Sariette d’été Ancienne d’Acadie
Summer savory, commonly known as annual savory (Satureja hortensis) is native to the Mediterranean. In ancient times, it was reputed to be an aphrodisiac. It was used to season food before the arrival of pepper, and is still one of the ingredients of the “Herbes de Provence”
The Acadia is a region of North America. In Canada, there is a francophone population of circa 6,5 million people, who are descendants of French explorers and colonists. The largest part of them lives in Québec, while a small part of them, called Acadians, live in the so-called Maritime Provinces (Nova Scotia, New Brunswick, Prince Edward Island) and have a very strong sense of belonging to their community.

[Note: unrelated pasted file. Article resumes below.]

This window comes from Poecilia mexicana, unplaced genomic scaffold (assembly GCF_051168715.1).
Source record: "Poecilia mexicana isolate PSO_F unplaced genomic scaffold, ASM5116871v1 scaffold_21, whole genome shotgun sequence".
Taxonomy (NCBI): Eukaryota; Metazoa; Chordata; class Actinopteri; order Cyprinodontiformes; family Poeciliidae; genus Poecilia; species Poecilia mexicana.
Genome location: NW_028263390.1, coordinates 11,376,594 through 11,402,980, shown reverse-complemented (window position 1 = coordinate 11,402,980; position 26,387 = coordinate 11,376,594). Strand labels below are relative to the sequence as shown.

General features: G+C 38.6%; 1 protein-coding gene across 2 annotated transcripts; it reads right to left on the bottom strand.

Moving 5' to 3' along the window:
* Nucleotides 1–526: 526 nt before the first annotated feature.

There are only 4 or 5 growers of Acadian Savory left, but the popularity of this aromatic herb survives in this area, probably precisely because of the strong ties to European culture.
The savory grown in Acadia prefers light and sun-exposed ground. The seeds are planted in May and after sixty days the herb can be harvested, the flavor of which is very particular. It is very well adapted to the ground and climate of eastern Canada; it is shorter and with a more sparse leafage than its European counterpart. All the parts are used for cooking, fresh or dried. Especially in the fricot, a stew typically consumed during holidays in Acadia, the aroma of the locally grown savory is predominant.
There are only three producers left who grow summer savory ancienne d’Acady with seeds which have been reproduced and exchanged over generations, while the other producers usually buy seeds from Germany.